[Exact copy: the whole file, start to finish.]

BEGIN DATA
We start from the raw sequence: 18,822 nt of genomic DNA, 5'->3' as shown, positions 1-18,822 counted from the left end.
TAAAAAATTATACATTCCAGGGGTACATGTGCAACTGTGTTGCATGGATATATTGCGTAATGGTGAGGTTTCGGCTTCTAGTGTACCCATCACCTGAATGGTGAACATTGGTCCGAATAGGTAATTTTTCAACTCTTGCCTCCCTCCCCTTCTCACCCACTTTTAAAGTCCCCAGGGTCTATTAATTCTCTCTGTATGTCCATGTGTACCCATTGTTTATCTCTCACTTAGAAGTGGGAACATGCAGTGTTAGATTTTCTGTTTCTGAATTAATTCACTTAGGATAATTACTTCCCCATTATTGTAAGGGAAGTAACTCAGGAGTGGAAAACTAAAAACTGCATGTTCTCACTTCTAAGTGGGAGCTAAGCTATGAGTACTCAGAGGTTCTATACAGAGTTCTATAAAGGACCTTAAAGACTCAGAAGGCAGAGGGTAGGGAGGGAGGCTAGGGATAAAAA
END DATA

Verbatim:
We start from the raw sequence: 18,822 nt of genomic DNA, 5'->3' as shown, positions 1-18,822 counted from the left end.
TAAAAAATTATACATTCCAGGGGTACATGTGCAACTGTGTTGCATGGATATATTGCGTAATGGTGAGGTTTCGGCTTCTAGTGTACCCATCACCTGAATGGTGAACATTGGTCCGAATAGGTAATTTTTCAACTCTTGCCTCCCTCCCCTTCTCACCCACTTTTAAAGTCCCCAGGGTCTATTAATTCTCTCTGTATGTCCATGTGTACCCATTGTTTATCTCTCACTTAGAAGTGGGAACATGCAGTGTTAGATTTTCTGTTTCTGAATTAATTCACTTAGGATAATTACTTCCCCATTATTGTAAGGGAAGTAACTCAGGAGTGGAAAACTAAAAACTGCATGTTCTCACTTCTAAGTGGGAGCTAAGCTATGAGTACTCAGAGGTTCTATACAGAGTTCTATAAAGGACCTTAAAGACTCAGAAGGCAGAGGGTAGGGAGGGAGGCTAGGGATAAAAA